the bear hunt - can't save you
There is just something about Australian rock. Whether it's the wide-open geography, the big skies, or the relative isolation, that continent seems to possess the perfect equilibrium for inspiration. The Bear Hunt are a psychedelic garage rock outfit, originally from North Queensland, but since relocated to Brisbane. Their recent album Can't Save You was equally inspired by the isolation of North Queensland, and musical influences like PJ Harvey, The Brian Jonestown Massacre and Black Rebel Motorcycle Club.
Seeing so many fuzzy garage revisionists mentioned did not prepare me for the clean, sparkling guitar tones of "Ready Or Not", which is more Explosions In The Sky or Johnny Marr then The Sonics. It sounds like the glittering night sky, before suddenly erupting in a nostalgic, romantic windswept ballad, that is simultaneously bittersweet and wildly exciting. Like driving away from your hometown. There is clearly more here than meets the eye. The Bear Hunt are a real band, using their inspirations to construct something wholly unique and personal. The influences are like colored threads, that The Bear Hunt then weave into tapestries of landscapes and personal stories.
Yes, "Angry Country", does bring to mind Black Rebel Motorcycle Club's exquisitie third record, Howl, but instead of a band mimicking another's footsteps and formulas, "Angry Country" reminds us of the geographic similarities of Australia and the American Southwest. Deserts just seem to suggest twanging acoustic guitars, which are then swallowed up by crunching gravelslide guitar riffs and howling backwards feedback. "Angry Country" could be the soundtrack for a lightning storm over the desert, serving as a backdrop to Bec Wilson's tale of hedonism and self-destruction.
Wilson's vocals are far more disaffected then you often hear in garage, stoner or roots-rock. More Siouxsie Sioux than "Suzie Q". It does bring to mind the post-punk snarl of Polly Jean Harvey, or even the isolated incantations of Bardo Pond's Isobel Sollenberger, but it seems that Bec Wilson is using a degraded recording quality to give a removed, distant feeling. It's like she's the person that life is happening to, the narrator, while Lloyd Martin's guitars, Michael Fedrick's bass and Linda Dark's drums are the sounds of life, raging in all cacophany and uncertainty around our ears.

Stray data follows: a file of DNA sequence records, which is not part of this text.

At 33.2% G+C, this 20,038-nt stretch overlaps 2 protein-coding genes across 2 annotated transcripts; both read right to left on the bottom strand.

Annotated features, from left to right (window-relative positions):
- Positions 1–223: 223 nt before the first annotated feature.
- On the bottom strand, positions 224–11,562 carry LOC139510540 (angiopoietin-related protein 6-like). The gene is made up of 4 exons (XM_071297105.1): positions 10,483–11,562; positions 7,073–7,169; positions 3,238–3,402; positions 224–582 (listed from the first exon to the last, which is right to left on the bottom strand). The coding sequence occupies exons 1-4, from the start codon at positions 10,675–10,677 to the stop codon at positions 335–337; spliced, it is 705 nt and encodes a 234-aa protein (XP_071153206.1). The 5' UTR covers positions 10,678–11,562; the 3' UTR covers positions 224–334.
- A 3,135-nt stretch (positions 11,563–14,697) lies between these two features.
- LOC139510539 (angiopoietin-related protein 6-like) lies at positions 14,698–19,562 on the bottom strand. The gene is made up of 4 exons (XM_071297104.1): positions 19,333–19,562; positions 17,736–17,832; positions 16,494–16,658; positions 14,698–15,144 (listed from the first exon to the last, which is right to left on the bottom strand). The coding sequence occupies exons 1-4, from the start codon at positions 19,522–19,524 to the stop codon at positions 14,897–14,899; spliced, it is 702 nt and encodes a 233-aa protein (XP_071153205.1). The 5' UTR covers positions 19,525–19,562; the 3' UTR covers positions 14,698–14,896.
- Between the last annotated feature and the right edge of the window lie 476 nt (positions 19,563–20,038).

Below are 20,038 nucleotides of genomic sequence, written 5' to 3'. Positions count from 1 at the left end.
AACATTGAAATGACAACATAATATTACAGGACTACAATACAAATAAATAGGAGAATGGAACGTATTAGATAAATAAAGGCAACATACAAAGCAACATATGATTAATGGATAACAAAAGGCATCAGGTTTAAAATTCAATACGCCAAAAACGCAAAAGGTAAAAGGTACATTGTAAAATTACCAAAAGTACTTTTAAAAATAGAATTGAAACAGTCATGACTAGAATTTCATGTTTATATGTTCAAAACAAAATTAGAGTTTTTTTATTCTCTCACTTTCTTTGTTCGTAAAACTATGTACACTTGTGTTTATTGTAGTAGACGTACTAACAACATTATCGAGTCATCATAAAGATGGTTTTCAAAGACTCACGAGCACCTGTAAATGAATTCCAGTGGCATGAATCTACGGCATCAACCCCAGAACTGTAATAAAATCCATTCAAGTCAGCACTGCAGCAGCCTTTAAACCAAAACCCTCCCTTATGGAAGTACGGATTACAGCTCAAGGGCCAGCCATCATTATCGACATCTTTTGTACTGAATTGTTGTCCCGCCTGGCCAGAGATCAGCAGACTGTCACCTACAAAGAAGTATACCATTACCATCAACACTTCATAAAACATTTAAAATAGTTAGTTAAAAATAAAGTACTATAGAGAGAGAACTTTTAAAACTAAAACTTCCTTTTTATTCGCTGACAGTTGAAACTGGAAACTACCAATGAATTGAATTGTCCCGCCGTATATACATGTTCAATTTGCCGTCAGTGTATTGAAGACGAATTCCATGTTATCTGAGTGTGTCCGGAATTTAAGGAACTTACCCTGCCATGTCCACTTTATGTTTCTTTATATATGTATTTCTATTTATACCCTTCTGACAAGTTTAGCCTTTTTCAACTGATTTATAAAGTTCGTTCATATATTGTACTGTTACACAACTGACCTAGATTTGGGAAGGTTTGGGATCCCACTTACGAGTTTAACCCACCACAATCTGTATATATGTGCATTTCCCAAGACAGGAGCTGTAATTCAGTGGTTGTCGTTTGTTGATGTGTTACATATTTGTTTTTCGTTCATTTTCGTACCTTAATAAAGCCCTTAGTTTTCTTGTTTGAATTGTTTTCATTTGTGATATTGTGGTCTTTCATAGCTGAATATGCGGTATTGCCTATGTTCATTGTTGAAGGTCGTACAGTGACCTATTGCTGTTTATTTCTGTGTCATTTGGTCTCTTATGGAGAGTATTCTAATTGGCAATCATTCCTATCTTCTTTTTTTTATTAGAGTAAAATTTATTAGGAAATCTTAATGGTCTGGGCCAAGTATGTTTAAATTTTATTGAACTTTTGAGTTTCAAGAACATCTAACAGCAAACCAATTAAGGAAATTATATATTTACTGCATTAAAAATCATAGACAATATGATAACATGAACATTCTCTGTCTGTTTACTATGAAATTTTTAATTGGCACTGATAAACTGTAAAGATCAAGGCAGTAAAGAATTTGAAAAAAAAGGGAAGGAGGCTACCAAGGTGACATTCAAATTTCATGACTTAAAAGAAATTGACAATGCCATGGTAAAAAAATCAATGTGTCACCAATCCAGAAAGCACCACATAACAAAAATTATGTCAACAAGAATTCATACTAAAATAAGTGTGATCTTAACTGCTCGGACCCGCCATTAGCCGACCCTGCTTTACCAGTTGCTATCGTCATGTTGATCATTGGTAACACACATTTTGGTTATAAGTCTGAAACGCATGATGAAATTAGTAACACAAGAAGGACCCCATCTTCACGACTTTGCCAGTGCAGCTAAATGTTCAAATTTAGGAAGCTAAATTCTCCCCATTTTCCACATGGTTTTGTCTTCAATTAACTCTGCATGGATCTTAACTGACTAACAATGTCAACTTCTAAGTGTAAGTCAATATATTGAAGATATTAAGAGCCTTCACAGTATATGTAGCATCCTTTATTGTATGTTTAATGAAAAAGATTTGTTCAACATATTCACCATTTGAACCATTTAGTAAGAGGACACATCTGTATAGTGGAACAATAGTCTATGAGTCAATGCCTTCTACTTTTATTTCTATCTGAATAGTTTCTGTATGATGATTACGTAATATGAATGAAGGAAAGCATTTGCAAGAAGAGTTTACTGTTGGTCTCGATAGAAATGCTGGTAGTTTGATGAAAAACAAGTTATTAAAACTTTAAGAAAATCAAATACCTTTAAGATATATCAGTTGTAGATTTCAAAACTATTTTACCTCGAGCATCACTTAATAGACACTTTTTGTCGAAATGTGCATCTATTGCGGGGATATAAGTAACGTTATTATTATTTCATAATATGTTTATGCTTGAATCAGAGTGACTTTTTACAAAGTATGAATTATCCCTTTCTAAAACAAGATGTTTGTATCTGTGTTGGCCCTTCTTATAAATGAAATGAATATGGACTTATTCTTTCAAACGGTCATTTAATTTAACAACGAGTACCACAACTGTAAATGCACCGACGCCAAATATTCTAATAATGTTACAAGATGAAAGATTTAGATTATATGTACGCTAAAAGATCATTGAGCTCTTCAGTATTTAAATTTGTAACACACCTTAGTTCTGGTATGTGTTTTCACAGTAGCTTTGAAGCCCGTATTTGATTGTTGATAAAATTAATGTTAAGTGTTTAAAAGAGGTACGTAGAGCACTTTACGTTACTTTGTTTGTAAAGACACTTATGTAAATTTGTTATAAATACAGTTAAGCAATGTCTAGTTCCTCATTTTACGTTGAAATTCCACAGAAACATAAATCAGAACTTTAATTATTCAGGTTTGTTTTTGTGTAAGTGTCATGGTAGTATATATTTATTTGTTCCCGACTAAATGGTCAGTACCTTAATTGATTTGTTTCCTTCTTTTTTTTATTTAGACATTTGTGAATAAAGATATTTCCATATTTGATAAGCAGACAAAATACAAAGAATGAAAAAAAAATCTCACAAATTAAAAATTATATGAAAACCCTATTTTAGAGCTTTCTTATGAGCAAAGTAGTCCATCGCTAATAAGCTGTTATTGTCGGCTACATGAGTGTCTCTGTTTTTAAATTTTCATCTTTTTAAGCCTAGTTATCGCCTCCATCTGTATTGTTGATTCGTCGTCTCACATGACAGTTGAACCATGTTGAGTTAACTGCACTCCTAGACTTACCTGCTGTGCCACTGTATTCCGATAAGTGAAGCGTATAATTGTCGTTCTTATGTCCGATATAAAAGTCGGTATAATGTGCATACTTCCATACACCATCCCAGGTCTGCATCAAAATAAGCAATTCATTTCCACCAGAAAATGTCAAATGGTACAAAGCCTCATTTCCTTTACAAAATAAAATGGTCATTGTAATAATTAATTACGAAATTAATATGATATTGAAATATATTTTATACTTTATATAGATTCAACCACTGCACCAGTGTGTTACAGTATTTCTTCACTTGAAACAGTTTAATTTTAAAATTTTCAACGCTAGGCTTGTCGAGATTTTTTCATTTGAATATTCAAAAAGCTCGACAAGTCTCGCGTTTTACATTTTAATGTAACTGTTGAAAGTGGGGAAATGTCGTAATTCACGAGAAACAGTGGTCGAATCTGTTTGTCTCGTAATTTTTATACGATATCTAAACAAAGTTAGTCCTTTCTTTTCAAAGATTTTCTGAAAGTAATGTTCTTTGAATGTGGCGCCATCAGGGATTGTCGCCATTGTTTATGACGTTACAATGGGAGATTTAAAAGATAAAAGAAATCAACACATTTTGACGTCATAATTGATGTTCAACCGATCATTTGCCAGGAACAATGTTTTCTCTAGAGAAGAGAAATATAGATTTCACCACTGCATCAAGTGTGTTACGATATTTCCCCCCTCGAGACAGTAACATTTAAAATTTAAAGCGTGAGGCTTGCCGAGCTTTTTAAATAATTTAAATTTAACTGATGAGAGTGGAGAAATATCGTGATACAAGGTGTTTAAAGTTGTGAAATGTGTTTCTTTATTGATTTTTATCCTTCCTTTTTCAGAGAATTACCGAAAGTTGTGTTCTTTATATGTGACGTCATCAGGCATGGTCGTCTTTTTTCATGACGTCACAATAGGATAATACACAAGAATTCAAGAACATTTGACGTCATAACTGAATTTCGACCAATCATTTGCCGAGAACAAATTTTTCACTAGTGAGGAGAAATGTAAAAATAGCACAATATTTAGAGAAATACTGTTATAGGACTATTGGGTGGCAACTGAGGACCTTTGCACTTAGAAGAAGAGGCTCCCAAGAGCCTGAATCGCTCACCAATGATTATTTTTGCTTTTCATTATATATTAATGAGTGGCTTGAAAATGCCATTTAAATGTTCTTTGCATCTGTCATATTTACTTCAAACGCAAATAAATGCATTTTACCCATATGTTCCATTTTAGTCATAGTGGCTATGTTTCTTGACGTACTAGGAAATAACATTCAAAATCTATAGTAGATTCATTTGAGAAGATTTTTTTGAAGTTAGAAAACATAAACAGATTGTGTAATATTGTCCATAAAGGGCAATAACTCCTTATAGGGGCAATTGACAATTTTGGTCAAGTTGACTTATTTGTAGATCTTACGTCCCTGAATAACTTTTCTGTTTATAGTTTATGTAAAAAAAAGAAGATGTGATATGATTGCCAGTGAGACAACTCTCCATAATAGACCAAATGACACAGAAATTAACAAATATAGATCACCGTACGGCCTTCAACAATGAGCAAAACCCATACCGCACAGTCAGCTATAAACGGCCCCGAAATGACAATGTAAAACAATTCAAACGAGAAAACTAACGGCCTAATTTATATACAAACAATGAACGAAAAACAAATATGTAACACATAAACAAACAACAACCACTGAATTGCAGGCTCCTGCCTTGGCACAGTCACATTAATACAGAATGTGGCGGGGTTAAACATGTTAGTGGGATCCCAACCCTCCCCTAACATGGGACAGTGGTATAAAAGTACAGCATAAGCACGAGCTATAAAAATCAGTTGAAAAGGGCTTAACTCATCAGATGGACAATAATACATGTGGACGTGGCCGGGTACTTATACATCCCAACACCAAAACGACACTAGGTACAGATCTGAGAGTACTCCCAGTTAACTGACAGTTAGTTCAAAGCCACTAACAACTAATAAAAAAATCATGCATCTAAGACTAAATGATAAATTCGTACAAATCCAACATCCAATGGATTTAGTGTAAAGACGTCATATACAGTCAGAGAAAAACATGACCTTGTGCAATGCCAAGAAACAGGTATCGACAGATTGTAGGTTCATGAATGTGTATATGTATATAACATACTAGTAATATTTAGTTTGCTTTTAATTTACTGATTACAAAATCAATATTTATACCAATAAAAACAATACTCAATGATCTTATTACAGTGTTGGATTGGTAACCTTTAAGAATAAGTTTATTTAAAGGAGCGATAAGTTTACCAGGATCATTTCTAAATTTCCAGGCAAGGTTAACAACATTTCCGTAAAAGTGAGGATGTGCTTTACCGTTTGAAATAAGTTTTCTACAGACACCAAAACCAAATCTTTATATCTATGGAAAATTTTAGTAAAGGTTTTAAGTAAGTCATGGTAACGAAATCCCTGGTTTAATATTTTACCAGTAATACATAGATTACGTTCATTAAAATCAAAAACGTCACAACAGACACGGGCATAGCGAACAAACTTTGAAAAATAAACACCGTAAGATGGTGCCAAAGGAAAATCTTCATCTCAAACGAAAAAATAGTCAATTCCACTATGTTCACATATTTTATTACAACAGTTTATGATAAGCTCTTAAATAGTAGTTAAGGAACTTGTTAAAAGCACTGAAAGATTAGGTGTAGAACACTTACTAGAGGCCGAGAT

Speaking of guitars, Martin's fretwork is one of The Bear Hunt's secret weapons. His picking is clean, precise, and spacious. He's got a great tone and great technique, playing everything from folk-encrusted acoustic rock to leaden, crushing, pummeling stoner grooves. When he's allowed to unleash, like on "Can't Save You", it's one of the EPs most thrilling moments. The guitar, howling heroically at the sky, which splits and tears, with sheets of rain and the smell of burning ozone. "Can't Save You" shows that garage psychedelia is in good shape, in 2014, and that there are many exciting permutations of sound, yet to be explored.
Maybe I'm just lucky, and have good people to bring the best music to my attention, but if this is a band's debut EP, maybe, as a race, we are approaching enlightenment after all. It boggles the mind for musicians to be this virtuosic at songwriting and playing their instruments at such an early stage. The Bear Hunt show that they are assimilating their influences, rolling around psych, metal, post-punk, vast landscapes, cheap drugs and failed romances in a particle accelerator, to create some superELEMENT, a new mineral, that may cure cancer or produce anti-gravity.
Here's to hoping that Australia keeps producing such satisfying Rock 'n Roll, and here's to hoping that The Bear Hunt live up to the potential established on this EP.
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